7.   J. Evans, The History and Practice of Ancient Astronomy, Oxford 1998.
8.   T. Barton, Ancient Astrology, Routledge 1994.

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Elizabeth R. Gebhard, Timothy E. Gregory (ed.), Bridge of the Untiring Sea: The Corinthian Isthmus from Prehistory to Late Antiquity. Hesperia Supplement, 48. Princeton, NJ: American School of Classical Studies at Athens, 2015. Pp. xxi, 386. ISBN 9780876615485. $75.00 (pb).

Reviewed by David Michael Smith, University of Liverpool (

Version at BMCR home site

[Authors and titles are listed at the end of this review.]

Taking its title from a line in Pindar's sixth Nemean ode, Bridge of the Untiring Sea presents the edited proceedings of a 2007 conference held at the American School of Classical Studies at Athens in celebration of more than fifty years of Isthmian research, and thus offers something of a companion piece to the 2013 Corinthian volume edited by Konstantinos Kissas and Wolf-Dietrich Niemeier and the dedicated Isthmia Series.1 In their introduction to the volume, Elizabeth Gebhard and Timothy Gregory set the Isthmus within its historical-political context, from the role of the sanctuary in the emergence of a united Greek front against the Persian threat in 481 B.C. to its accommodation of Nero's announcement of devolution in Achaea in A.D. 66. There is, of course, no real need to convince the reader of the significance of the Isthmus, and these few short pages are sufficient to reinforce its importance and that of the volume.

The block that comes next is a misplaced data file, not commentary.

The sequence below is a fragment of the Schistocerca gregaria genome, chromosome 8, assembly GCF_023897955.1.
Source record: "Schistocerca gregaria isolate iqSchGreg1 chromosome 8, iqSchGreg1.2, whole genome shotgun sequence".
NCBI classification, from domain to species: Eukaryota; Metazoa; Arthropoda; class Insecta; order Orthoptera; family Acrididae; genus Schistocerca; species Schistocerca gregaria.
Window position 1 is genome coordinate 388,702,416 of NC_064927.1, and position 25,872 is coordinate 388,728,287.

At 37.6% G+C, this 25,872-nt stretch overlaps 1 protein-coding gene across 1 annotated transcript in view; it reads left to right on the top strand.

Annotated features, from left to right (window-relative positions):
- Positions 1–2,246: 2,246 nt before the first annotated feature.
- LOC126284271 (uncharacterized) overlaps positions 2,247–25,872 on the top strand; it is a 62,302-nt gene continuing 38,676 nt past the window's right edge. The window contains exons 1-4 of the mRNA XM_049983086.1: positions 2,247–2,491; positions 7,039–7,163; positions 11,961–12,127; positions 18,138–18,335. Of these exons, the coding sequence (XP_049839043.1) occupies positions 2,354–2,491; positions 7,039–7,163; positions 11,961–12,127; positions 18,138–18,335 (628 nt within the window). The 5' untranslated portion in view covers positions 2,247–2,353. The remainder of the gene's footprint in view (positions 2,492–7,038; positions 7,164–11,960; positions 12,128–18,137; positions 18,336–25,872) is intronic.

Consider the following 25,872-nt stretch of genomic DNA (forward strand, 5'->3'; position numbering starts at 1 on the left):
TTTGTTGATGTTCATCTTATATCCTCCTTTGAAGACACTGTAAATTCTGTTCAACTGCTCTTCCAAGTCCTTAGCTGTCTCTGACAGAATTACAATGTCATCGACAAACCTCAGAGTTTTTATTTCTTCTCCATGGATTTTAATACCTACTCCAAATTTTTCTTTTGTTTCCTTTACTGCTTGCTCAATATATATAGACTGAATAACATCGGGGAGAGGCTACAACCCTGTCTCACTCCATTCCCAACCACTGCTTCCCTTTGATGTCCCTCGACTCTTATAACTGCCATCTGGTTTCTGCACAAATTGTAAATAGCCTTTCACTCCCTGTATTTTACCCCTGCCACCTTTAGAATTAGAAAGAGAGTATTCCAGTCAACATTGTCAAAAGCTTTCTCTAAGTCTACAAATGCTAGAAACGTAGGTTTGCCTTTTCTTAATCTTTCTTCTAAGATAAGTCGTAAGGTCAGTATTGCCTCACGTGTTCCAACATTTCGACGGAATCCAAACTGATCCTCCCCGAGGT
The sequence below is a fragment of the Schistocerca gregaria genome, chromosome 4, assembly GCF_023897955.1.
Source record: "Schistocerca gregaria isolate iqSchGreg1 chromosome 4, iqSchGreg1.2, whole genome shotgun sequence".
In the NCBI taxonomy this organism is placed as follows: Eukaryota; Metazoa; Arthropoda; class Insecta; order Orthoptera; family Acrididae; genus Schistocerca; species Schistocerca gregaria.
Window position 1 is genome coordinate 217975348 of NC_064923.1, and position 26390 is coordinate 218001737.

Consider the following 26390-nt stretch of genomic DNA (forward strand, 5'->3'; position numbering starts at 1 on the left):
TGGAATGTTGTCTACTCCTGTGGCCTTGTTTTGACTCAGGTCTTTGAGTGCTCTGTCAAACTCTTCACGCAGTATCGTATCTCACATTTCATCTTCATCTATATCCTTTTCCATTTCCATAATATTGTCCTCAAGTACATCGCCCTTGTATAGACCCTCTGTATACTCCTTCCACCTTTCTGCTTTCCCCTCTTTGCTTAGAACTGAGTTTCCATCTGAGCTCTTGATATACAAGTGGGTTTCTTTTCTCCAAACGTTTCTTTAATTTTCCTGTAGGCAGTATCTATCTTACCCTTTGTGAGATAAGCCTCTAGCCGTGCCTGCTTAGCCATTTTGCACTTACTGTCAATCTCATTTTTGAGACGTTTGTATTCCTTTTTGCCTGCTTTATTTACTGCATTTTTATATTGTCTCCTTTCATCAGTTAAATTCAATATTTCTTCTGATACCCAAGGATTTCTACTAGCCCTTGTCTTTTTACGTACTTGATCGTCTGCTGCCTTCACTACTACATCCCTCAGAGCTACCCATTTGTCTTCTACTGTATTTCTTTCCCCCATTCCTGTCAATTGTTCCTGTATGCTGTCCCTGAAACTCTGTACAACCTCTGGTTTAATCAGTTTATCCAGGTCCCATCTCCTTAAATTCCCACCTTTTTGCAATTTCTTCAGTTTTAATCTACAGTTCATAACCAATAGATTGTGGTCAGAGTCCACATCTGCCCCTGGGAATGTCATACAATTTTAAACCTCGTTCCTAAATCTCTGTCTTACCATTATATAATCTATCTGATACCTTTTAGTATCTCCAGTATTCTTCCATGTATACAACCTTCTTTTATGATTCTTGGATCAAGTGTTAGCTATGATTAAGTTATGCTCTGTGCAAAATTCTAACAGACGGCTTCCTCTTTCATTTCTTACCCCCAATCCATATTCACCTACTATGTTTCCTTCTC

The Panhellenic sanctuary of Poseidon is often central in historical accounts of the region, and the same is true of many of the contributions offered here. The structure is chronological, as expected for a work aiming to set forth the longue durée of Isthmian history (p. 1), although only two of seventeen chapters address its prehistoric component. Balomenou and Tassinos present the results of the 37th EPCA excavations at Mycenaean Kyras Vrysi and argue for the site as one possible source for Late Helladic material previously recovered within the temenos (p. 24). Tartaron, alternatively, discusses Kalamianos and the broader results of the Saronic Harbours Archaeological Research Project [SHARP], characterising the harbour town as a contested periphery between the long-lived Saronic centre at Kolonna and an emergent Mycenae (p. 37). The site and the argument have appeared elsewhere since the ASCSA conference,2 and so there is a degree of familiarity here. The volume advances into the historical with a study of the architecture and construction of the Archaic Temple of Poseidon by the late Frederick Hemans. The structure exemplifies a shift from the pre-monumental vernacular, which Hemans explores with reference to its major innovations, including the use of single-skin isodomic ashlar masonry employing a transitional edge anathyrosis and a desire for economy that saw minimal block cutting on site. The 'geison' blocks are located above the cella walls as supports for structural timbers, while discussion of the Protocorinthian tile roof is enhanced immeasurably by an appendix detailing an illuminating piece of experimental archaeology elucidating its manufacture.